European Spallation Source (ESS): Target Building Roof

Lund, Sweden

The opening of the ESS will herald a new era of particle science research. The facility will include state-of-the-art particle accelerators and spallation technology which will transmit neutron beams 100 times brighter than available today, making it the most powerful spallation source in the world.

Spallation sources are a high-flux source in which protons are accelerated at high energy rates into targets which creates the emission of neutrons. This science is used to drive innovation in the fields of energy, physics, engineering, chemistry, and medicine.

The vision of the Lund Science Village is to create a pioneering research environment between two major research institutions: the MAX IV next generation synchrotron radiation facility and the ESS.

The two key elements of the ESS facility are the 600 metre long linear proton accelerator and a 4-tonne tungsten target wheel, which working in tandem create particle science data that scientific teams can use in their research. Buro Happold was commissioned to design an extraordinarily strong yet lightweight large steel-framed roof structure to cover the target wheel and associated Experimental Halls in the advent of extreme winter weather and seismic activity. The dramatic roof will be the focal point and iconic visual identity for the ESS.


Given the nature of potential risks in particle research, it is of paramount importance to ensure that the steel roof structure is engineered to withstand extreme wind, snow and earthquake scenarios over a return period much longer than the anticipated design life of the building. Moreover the roof design needed to allow for the changing needs of the research facility.

The sheer size and loading applied to the roof, covering a footprint of 200×150 metres, were the first set of challenges for our engineering design team. The profile of the roof includes cantilevers up to 35 meters beyond the perimeter of the building, which can increases the risk of vulnerability to environmental factors such as high wind and the heavy build-up of snow.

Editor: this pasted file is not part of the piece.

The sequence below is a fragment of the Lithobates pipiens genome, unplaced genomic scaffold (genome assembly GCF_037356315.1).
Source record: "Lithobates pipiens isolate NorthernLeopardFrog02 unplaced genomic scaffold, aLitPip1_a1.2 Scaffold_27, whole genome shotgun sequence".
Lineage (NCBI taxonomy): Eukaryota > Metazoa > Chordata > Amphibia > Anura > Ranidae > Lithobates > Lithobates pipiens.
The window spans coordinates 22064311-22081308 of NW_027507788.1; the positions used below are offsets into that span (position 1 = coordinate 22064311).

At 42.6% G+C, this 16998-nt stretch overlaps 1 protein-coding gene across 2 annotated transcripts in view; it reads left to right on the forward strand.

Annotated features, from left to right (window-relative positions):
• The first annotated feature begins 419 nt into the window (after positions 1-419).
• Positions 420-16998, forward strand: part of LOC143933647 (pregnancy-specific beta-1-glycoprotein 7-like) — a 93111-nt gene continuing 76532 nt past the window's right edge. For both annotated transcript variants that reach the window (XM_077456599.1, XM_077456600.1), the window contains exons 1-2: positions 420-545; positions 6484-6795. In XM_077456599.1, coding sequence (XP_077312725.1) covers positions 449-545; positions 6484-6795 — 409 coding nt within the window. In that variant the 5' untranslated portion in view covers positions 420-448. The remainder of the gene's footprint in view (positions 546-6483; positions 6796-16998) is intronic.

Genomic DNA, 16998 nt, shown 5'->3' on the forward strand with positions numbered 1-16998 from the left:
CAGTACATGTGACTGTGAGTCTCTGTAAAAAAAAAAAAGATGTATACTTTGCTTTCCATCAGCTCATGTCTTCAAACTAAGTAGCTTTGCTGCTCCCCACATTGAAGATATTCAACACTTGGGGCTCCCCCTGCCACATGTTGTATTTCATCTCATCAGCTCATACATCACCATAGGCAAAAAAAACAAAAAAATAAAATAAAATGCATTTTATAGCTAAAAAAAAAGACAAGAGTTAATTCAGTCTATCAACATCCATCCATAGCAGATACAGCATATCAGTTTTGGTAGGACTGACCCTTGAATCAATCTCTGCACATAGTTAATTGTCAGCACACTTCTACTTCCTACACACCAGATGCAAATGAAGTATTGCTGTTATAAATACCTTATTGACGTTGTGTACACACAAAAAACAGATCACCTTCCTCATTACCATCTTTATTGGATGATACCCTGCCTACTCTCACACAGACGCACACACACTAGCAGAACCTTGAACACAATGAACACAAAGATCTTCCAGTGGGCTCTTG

ESS target
The ESS facility includes a 600m long linear proton accelerator and a 4-tonne tungsten wheel target. Image: Henning Larsen/COBE Architects


In order to overcome these issues, our team developed a semi-porous ribbed roof facade system that reduces the magnitude of environmental loading. The extra benefit of this approach allowed us to reduce the quantity and thus the cost of the steelwork. In close collaboration with the architectural team and facade specialists, we developed a design for the external facade of the cantilevered roof to incorporate aluminium fins. We used parametric tools to optimise the shape, length and thickness of the fins. Nesting on the rib steelwork, the fins are specially shaped to allow wind to pass through and proportions of snow to fall to the ground without compromising the integrity of the cantilevered roof. Working in collaboration with specialist testing companies, the effects of wind and snow were verified with scale model testing and computational fluid dynamic (CFD) analysis. Our team also created a parametric modelling tool connected to the Building Information Modelling (BIM) model that allowed the adjustment of steel truss heights, spacing and pitch to ensure an optimal engineering design.

ESS target
The Buro Happold engineered roof, which covers the target wheel and Experiment Halls will be the focal point and iconic visual identity for the ESS. Image: Henning Larsen/COBE Architects

Further adding value, we considered the construction process during the early stages of the project, ensuring efficiency. Solutions include standardising steelwork elements despite the complex geometry of the roof and specifying prefabricated roofing panels, allowing them to be quickly and safely installed on-site. Demonstrating our experience with working on complex structures, a specialist parametric modelling tool was produced to significantly reduce the number of different types of facade panels required for the cantilevered roof. This resulted in great efficiencies in terms of fabrication and installation from a sustainability perspective, while the amount of material wastage in this system is significantly reduced.

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Carefully engineered fins on the steel work of the cantilevered roof allow wind and snow to pass through without compromising the integrity of the roof. Image: Henning Larsen/COBE Architects


After 20 years of planning, by 17 countries around the globe, the European Spallation Source facility is destined to further our understanding of the universe, providing insight that was not previously possible to achieve. Our contribution to the project entailed engineering innovation and careful planning to ensure the ESS Target Building Roof will be built strong enough to shield the world’s most powerful neutron testing facility from a variety of extreme environmental factors, yet remain flexible in design to accommodate the future of particle science.

European Spallation Source (ESS): Target Building Roof
Image: Henning Larsen/COBE Architects

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